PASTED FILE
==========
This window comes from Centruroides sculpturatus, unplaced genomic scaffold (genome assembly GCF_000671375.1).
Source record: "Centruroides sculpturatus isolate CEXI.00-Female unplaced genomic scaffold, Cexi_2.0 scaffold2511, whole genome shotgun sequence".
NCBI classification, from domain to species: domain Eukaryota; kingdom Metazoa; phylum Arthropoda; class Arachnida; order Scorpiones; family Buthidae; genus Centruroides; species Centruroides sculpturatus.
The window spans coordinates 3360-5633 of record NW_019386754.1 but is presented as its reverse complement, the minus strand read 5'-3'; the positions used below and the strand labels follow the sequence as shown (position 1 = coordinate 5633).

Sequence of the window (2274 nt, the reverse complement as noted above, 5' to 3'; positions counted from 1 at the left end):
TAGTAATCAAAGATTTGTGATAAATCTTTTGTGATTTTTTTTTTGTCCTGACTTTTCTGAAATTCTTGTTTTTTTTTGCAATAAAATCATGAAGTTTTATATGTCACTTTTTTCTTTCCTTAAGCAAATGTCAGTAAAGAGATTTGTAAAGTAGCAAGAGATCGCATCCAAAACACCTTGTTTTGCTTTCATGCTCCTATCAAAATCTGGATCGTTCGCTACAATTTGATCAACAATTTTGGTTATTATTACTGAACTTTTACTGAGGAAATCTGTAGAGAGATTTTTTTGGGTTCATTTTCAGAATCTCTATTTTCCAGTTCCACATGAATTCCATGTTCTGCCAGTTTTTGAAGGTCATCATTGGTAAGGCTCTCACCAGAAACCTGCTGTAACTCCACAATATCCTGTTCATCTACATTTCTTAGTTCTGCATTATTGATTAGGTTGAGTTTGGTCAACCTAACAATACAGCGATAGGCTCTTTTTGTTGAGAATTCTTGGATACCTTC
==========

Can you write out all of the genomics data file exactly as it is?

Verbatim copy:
This window comes from Centruroides sculpturatus, unplaced genomic scaffold (genome assembly GCF_000671375.1).
Source record: "Centruroides sculpturatus isolate CEXI.00-Female unplaced genomic scaffold, Cexi_2.0 scaffold2511, whole genome shotgun sequence".
NCBI classification, from domain to species: domain Eukaryota; kingdom Metazoa; phylum Arthropoda; class Arachnida; order Scorpiones; family Buthidae; genus Centruroides; species Centruroides sculpturatus.
The window spans coordinates 3360-5633 of record NW_019386754.1 but is presented as its reverse complement, the minus strand read 5'-3'; the positions used below and the strand labels follow the sequence as shown (position 1 = coordinate 5633).

Sequence of the window (2274 nt, the reverse complement as noted above, 5' to 3'; positions counted from 1 at the left end):
TAGTAATCAAAGATTTGTGATAAATCTTTTGTGATTTTTTTTTTGTCCTGACTTTTCTGAAATTCTTGTTTTTTTTTGCAATAAAATCATGAAGTTTTATATGTCACTTTTTTCTTTCCTTAAGCAAATGTCAGTAAAGAGATTTGTAAAGTAGCAAGAGATCGCATCCAAAACACCTTGTTTTGCTTTCATGCTCCTATCAAAATCTGGATCGTTCGCTACAATTTGATCAACAATTTTGGTTATTATTACTGAACTTTTACTGAGGAAATCTGTAGAGAGATTTTTTTGGGTTCATTTTCAGAATCTCTATTTTCCAGTTCCACATGAATTCCATGTTCTGCCAGTTTTTGAAGGTCATCATTGGTAAGGCTCTCACCAGAAACCTGCTGTAACTCCACAATATCCTGTTCATCTACATTTCTTAGTTCTGCATTATTGATTAGGTTGAGTTTGGTCAACCTAACAATACAGCGATAGGCTCTTTTTGTTGAGAATTCTTGGATACCTTC